Collinearity of Three Points
To check if three points \(A(x_1, y_1)\), \(B(x_2, y_2)\), and \(C(x_3, y_3)\) are collinear using the distance formula:

Calculate the distances between each pair of points:
\[ AB = \sqrt{(x_2  x_1)^2 + (y_2  y_1)^2} \]\[ BC = \sqrt{(x_3  x_2)^2 + (y_3  y_2)^2} \]\[ AC = \sqrt{(x_3  x_1)^2 + (y_3  y_1)^2} \] 
Verify the collinearity condition:

Points \(A\), \(B\), and \(C\) are collinear if one of the following is true:
\[ AB + BC = AC \]\[ AC + BC = AB \]\[ AB + AC = BC \]
Example:
Consider points \(A(1, 2)\), \(B(3, 6)\), and \(C(5, 10)\).
Calculate distances:
Check the condition:
Since \( AB + BC = AC \), points \(A\), \(B\), and \(C\) are collinear.
Determining the Type of Triangle Using the Distance Formula
To determine the type of a triangle given three points \(A(x_1, y_1)\), \(B(x_2, y_2)\), and \(C(x_3, y_3)\) using the distance formula:

Compute the lengths of the sides using the distance formula:
\[ AB = \sqrt{(x_2  x_1)^2 + (y_2  y_1)^2} \]\[ BC = \sqrt{(x_3  x_2)^2 + (y_3  y_2)^2} \]\[ AC = \sqrt{(x_3  x_1)^2 + (y_3  y_1)^2} \] 
Compare the lengths to identify the triangle type:
 Equilateral: All three sides are equal (\(AB = BC = AC\)).
 Isosceles: Exactly two sides are equal (e.g., \(AB = AC\) or \(AB = BC\) or \(AC = BC\), but not all three).
 Scalene: All sides have different lengths (\(AB \neq BC \neq AC\)).

To check for rightangled triangles, apply the Pythagorean theorem:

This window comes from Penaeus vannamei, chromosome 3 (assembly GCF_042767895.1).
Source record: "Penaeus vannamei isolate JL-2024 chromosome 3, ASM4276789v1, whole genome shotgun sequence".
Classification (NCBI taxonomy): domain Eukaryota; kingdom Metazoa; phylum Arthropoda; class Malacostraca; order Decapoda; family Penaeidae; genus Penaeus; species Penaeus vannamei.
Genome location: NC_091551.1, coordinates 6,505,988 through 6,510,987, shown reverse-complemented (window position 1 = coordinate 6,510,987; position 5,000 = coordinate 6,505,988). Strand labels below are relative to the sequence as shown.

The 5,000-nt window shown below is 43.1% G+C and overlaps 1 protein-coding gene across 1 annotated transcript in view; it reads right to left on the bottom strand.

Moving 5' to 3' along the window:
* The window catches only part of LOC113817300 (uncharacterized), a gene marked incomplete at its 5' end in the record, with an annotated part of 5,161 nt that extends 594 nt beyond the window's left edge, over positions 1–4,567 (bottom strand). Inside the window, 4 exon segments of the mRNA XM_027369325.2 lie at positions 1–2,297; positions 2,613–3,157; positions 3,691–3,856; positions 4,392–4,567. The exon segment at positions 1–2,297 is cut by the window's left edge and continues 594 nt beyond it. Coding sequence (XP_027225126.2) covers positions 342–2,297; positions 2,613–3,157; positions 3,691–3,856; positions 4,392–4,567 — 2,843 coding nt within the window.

RightAngled: One side squared equals the sum of the squares of the other two sides (e.g., \(AB^2 + BC^2 = AC^2\), or equivalent permutations).
 RightAngled Isosceles: It's a rightangled triangle with two equal sides.

To determine whether a triangle is acute or obtuse, we approach in the following way:
An acute triangle is one where all the interior angles are less than 90 degrees. In the context of a triangle with sides \(AB\), \(BC\), and \(AC\), for all combinations of the sides, the square of one side is less than the sum of the squares of the other two sides. This can be expressed as:
 \( AB^2 + BC^2 > AC^2 \)
 \( AC^2 + AB^2 > BC^2 \)
 \( BC^2 + AC^2 > AB^2 \)
If these inequalities hold for all three combinations, then the triangle is acute.
For a rightangled triangle, one of these equations becomes an equality, corresponding to the Pythagorean theorem.
For an obtuse triangle, where one angle is greater than 90 degrees, the square of the longest side is greater than the sum of the squares of the other two sides. This yields:
 \( AB^2 + BC^2 < AC^2 \) (if angle \(C\) is obtuse),
 \( AC^2 + AB^2 < BC^2 \) (if angle \(B\) is obtuse),
 \( BC^2 + AC^2 < AB^2 \) (if angle \(A\) is obtuse).
By calculating the side lengths using the distance formula and testing these conditions, you can determine the type of triangle formed by three points. Using these checks, you can classify the triangle formed by the three given points.